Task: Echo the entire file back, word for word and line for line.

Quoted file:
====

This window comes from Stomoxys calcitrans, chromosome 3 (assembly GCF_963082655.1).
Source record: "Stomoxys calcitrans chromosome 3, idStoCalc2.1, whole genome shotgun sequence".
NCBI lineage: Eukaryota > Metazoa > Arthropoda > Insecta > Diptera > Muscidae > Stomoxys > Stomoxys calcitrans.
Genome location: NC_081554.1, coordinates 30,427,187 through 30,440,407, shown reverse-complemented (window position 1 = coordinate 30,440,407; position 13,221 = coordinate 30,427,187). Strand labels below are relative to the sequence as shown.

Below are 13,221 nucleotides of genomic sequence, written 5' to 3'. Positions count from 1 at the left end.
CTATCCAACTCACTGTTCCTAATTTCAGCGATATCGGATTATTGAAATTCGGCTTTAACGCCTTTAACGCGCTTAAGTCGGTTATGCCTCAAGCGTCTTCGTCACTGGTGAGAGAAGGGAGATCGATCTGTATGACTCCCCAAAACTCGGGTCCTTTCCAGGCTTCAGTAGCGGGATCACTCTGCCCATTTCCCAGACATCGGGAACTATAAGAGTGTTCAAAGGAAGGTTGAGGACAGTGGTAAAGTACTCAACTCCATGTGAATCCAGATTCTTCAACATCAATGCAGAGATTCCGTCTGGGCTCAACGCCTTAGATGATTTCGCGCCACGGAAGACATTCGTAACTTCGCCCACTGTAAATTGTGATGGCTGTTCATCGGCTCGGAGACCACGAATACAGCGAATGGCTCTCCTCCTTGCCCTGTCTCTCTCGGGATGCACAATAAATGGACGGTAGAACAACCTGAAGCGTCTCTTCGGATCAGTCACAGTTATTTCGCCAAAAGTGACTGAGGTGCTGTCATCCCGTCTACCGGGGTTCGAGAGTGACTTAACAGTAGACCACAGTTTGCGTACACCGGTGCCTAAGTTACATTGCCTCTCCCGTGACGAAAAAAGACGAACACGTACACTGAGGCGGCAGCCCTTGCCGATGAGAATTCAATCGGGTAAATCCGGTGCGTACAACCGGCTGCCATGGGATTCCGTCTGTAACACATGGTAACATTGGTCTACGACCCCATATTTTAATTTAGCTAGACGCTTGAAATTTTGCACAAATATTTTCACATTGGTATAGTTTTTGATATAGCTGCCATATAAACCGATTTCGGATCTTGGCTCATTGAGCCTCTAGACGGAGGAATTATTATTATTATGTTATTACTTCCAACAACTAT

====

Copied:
This window comes from Stomoxys calcitrans, chromosome 3 (assembly GCF_963082655.1).
Source record: "Stomoxys calcitrans chromosome 3, idStoCalc2.1, whole genome shotgun sequence".
NCBI lineage: Eukaryota > Metazoa > Arthropoda > Insecta > Diptera > Muscidae > Stomoxys > Stomoxys calcitrans.
Genome location: NC_081554.1, coordinates 30,427,187 through 30,440,407, shown reverse-complemented (window position 1 = coordinate 30,440,407; position 13,221 = coordinate 30,427,187). Strand labels below are relative to the sequence as shown.

Below are 13,221 nucleotides of genomic sequence, written 5' to 3'. Positions count from 1 at the left end.
CTATCCAACTCACTGTTCCTAATTTCAGCGATATCGGATTATTGAAATTCGGCTTTAACGCCTTTAACGCGCTTAAGTCGGTTATGCCTCAAGCGTCTTCGTCACTGGTGAGAGAAGGGAGATCGATCTGTATGACTCCCCAAAACTCGGGTCCTTTCCAGGCTTCAGTAGCGGGATCACTCTGCCCATTTCCCAGACATCGGGAACTATAAGAGTGTTCAAAGGAAGGTTGAGGACAGTGGTAAAGTACTCAACTCCATGTGAATCCAGATTCTTCAACATCAATGCAGAGATTCCGTCTGGGCTCAACGCCTTAGATGATTTCGCGCCACGGAAGACATTCGTAACTTCGCCCACTGTAAATTGTGATGGCTGTTCATCGGCTCGGAGACCACGAATACAGCGAATGGCTCTCCTCCTTGCCCTGTCTCTCTCGGGATGCACAATAAATGGACGGTAGAACAACCTGAAGCGTCTCTTCGGATCAGTCACAGTTATTTCGCCAAAAGTGACTGAGGTGCTGTCATCCCGTCTACCGGGGTTCGAGAGTGACTTAACAGTAGACCACAGTTTGCGTACACCGGTGCCTAAGTTACATTGCCTCTCCCGTGACGAAAAAAGACGAACACGTACACTGAGGCGGCAGCCCTTGCCGATGAGAATTCAATCGGGTAAATCCGGTGCGTACAACCGGCTGCCATGGGATTCCGTCTGTAACACATGGTAACATTGGTCTACGACCCCATATTTTAATTTAGCTAGACGCTTGAAATTTTGCACAAATATTTTCACATTGGTATAGTTTTTGATATAGCTGCCATATAAACCGATTTCGGATCTTGGCTCATTGAGCCTCTAGACGGAGGAATTATTATTATTATGTTATTACTTCCAACAACTAT